Brigadier-General Ellison Capers, Confederate Military History, a library of Confederate States Military History: Volume 5, South Carolina (ed. Clement Anselm Evans), Additional Sketches Illustrating the services of officers and Privates and patriotic citizens of South Carolina. (search)
the public generally, and is now engaged in the insurance business and in rice planting on the Edisto river. Lieutenant John Grimball, C. S. N., now residing at Charleston, was born in that city in the year 1840. In 1854 he entered the United Stowison, and one of those who did not graduate was Judge Don A. Pardee, of the Federal bench. After his graduation young Grimball sailed to the Mediterranean on the flagship Macedonian, and remained two years in those waters. Then returning home, he Yazoo into the Mississippi, and through the combined fleets of Farragut and Davis to Vicksburg. The guns commanded by Grimball did most effective action in the running fight, and when steam had gone down, and on account of defective construction tr some correspondence between Captain Waddell and Earl Russell, the officers and men were permitted to go ashore. Lieutenant Grimball went to London, and after examination before the marine board obtained a certificate of qualification to command a
Southern Historical Society Papers, Volume 12. (ed. Reverend J. William Jones), The story of the Arkansas. (search)
he enemy's fire. This was the signal for fresh girding up, last inspections and final arrangements for battle. Lieutenant John Grimball and myself divided the honor of commanding the eight-inch Columbiads. He fought the starboard and I the port gue port side were under command of Lieutenant Alphonse Barbot (recently died in New York). Each Lieutenant had two guns. Grimball and myself had each a bow-chaser and a broadside gun. The two Masters, John L. Phillips and Samuel Milliken, were in chark on her. Unfortunately the gun recoiled off its chassis, and I was out of the action for five or ten minutes. However, Grimball made up for it. He had the best gun Captain—Robert McCalla— in the ship, and a superb crew, and his gun seemed to be conf us, distant about one hundred yards, and paddling down stream for dear life. Her armor had been pierced four times by Grimball, and we were running after her to use our ram, having the advantage of speed. Opposite to me a man was standing outside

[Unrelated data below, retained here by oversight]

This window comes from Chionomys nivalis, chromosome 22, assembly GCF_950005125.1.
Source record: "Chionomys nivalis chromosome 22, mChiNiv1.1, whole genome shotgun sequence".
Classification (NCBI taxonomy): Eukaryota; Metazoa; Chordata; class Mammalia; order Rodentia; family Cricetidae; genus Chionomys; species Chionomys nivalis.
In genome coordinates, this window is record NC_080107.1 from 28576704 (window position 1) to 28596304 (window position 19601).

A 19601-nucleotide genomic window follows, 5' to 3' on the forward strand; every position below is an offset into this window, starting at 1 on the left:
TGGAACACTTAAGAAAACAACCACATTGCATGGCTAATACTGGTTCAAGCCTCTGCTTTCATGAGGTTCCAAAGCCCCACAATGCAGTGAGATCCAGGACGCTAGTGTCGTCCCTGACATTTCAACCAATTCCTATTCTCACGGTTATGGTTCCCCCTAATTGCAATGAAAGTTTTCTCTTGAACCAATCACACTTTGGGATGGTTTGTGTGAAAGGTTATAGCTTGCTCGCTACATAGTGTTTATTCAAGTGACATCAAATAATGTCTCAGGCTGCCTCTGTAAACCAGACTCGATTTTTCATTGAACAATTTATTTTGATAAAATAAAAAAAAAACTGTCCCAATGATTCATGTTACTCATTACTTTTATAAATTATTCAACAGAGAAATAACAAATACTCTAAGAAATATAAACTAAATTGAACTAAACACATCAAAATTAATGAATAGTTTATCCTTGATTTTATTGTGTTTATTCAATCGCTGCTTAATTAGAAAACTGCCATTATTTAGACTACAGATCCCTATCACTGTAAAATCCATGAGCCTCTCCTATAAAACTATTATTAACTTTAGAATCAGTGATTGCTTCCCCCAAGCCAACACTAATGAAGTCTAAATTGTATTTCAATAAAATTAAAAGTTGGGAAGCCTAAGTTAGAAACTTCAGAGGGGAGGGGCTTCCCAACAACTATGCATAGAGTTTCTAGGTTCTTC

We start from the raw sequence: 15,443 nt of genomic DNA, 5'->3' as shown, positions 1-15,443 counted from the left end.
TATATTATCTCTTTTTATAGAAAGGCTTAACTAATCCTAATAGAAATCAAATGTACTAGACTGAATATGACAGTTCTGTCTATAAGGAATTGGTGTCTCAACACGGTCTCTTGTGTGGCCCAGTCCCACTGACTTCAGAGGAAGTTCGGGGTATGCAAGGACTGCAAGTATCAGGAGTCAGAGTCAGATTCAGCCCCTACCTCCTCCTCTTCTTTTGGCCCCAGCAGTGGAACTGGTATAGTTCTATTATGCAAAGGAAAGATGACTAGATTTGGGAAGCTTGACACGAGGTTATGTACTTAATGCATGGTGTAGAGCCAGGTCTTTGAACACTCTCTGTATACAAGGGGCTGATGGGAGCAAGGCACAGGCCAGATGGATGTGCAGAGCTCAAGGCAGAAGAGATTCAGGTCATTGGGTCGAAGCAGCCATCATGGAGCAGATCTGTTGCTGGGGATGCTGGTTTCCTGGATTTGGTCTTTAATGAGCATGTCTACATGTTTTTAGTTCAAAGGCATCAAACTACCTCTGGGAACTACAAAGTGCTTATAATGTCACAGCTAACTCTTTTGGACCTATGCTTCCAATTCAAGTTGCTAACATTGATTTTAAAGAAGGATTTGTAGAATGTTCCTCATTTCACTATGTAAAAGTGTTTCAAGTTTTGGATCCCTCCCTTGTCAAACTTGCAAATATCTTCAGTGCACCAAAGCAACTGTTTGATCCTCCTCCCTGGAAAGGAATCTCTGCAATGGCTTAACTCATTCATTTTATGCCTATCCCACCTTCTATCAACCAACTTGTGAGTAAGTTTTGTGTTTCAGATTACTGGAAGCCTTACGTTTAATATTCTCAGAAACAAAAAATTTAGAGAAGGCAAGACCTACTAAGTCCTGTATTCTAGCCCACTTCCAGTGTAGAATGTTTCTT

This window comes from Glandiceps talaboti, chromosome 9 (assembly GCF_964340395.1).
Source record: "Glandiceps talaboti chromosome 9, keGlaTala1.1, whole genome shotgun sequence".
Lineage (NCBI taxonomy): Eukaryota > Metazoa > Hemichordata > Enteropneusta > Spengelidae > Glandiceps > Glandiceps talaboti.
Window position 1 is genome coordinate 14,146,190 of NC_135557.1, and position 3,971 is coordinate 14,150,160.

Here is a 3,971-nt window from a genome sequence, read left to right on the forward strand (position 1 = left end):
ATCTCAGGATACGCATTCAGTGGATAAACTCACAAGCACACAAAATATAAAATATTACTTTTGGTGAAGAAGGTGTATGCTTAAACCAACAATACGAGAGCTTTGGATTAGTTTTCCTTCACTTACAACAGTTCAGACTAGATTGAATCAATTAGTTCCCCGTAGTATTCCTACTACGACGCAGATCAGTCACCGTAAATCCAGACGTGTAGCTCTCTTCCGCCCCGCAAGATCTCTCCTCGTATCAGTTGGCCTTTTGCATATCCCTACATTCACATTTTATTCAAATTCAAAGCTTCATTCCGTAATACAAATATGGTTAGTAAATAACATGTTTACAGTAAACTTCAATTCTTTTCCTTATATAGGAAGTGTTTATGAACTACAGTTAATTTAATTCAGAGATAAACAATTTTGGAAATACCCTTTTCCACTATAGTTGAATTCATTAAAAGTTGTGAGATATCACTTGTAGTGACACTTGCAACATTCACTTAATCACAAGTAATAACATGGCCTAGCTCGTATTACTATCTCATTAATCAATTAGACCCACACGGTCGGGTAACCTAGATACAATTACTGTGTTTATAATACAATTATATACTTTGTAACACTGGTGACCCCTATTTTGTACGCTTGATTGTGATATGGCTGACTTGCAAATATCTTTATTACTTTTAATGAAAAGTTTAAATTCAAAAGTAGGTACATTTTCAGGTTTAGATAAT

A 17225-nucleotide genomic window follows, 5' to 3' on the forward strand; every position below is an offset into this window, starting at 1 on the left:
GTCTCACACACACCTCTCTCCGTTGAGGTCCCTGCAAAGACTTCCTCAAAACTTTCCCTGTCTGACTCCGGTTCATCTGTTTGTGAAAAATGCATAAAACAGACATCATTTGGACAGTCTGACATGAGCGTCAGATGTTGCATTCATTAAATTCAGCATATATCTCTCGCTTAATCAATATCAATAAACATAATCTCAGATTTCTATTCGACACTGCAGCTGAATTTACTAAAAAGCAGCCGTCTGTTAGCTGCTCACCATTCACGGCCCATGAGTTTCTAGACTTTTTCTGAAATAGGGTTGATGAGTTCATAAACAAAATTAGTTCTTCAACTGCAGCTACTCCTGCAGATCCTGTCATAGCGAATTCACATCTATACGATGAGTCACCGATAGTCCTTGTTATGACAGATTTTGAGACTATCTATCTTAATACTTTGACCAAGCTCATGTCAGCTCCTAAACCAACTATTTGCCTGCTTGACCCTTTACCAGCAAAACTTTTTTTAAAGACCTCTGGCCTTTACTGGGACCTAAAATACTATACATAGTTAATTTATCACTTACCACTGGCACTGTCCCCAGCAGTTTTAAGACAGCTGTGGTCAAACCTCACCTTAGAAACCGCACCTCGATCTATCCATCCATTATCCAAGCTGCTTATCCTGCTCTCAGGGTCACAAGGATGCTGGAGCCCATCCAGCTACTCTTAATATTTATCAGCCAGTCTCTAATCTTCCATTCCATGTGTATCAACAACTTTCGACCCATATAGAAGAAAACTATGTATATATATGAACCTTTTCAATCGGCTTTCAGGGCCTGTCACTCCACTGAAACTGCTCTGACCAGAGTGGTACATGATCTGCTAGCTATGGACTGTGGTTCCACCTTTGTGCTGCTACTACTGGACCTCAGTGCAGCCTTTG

Southern Historical Society Papers, Volume 12. (ed. Reverend J. William Jones), Battle of Secessionville. (search)
t four hundred yards west of it, on the edge of which next to the enemy, Colonel Stevens had deployed about one hundred men, who had been on picket duty near that point. These men were from the companies of Captains Tompkins, Pearson, Lieutenant Hammoter, commanding, and Gooding, Lieutenant Beckham, commanding, of the 24th Regiment, S. C. The Battery Island road was so obstructed, as to be impassible by troops or vehicles, ran between this felled thicket and a dense wood stretching towards Grimball's on the Stono Simonton's battalion coming up was placed behind the felled thicket in line of battle, its right resting near the Battery Island road, and the detachment of the First regiment was placed in reserve in the Battery Island road, throwing out a strong line of skimishers towards the Stono (which runs nearly parellel with this road), to guard against an advance from that point. Boyce's piece under Lieutenant Jeter was placed on Simonton's left, at the extremity of the felled thic
Southern Historical Society Papers, Volume 12. (ed. Reverend J. William Jones), The story of the Arkansas. (search)